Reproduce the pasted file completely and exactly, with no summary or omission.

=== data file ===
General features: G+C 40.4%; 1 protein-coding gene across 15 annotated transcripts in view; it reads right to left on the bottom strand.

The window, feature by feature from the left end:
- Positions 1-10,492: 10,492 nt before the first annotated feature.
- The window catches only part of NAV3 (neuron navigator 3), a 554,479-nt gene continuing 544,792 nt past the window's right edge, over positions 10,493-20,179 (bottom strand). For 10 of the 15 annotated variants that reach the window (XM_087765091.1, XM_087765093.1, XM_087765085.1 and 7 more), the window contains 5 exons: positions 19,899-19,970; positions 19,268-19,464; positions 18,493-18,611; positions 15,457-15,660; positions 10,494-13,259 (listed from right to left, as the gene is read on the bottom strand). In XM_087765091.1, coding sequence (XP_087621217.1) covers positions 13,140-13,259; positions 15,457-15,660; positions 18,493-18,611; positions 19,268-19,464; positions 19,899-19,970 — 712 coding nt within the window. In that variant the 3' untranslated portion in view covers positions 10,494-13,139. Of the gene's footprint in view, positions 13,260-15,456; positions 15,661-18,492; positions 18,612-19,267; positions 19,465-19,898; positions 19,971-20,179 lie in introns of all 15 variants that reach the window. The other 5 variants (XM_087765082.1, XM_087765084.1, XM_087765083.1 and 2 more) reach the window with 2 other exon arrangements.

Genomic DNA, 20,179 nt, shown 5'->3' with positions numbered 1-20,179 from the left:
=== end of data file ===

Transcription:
General features: G+C 40.4%; 1 protein-coding gene across 15 annotated transcripts in view; it reads right to left on the bottom strand.

The window, feature by feature from the left end:
- Positions 1-10,492: 10,492 nt before the first annotated feature.
- The window catches only part of NAV3 (neuron navigator 3), a 554,479-nt gene continuing 544,792 nt past the window's right edge, over positions 10,493-20,179 (bottom strand). For 10 of the 15 annotated variants that reach the window (XM_087765091.1, XM_087765093.1, XM_087765085.1 and 7 more), the window contains 5 exons: positions 19,899-19,970; positions 19,268-19,464; positions 18,493-18,611; positions 15,457-15,660; positions 10,494-13,259 (listed from right to left, as the gene is read on the bottom strand). In XM_087765091.1, coding sequence (XP_087621217.1) covers positions 13,140-13,259; positions 15,457-15,660; positions 18,493-18,611; positions 19,268-19,464; positions 19,899-19,970 — 712 coding nt within the window. In that variant the 3' untranslated portion in view covers positions 10,494-13,139. Of the gene's footprint in view, positions 13,260-15,456; positions 15,661-18,492; positions 18,612-19,267; positions 19,465-19,898; positions 19,971-20,179 lie in introns of all 15 variants that reach the window. The other 5 variants (XM_087765082.1, XM_087765084.1, XM_087765083.1 and 2 more) reach the window with 2 other exon arrangements.

Genomic DNA, 20,179 nt, shown 5'->3' with positions numbered 1-20,179 from the left: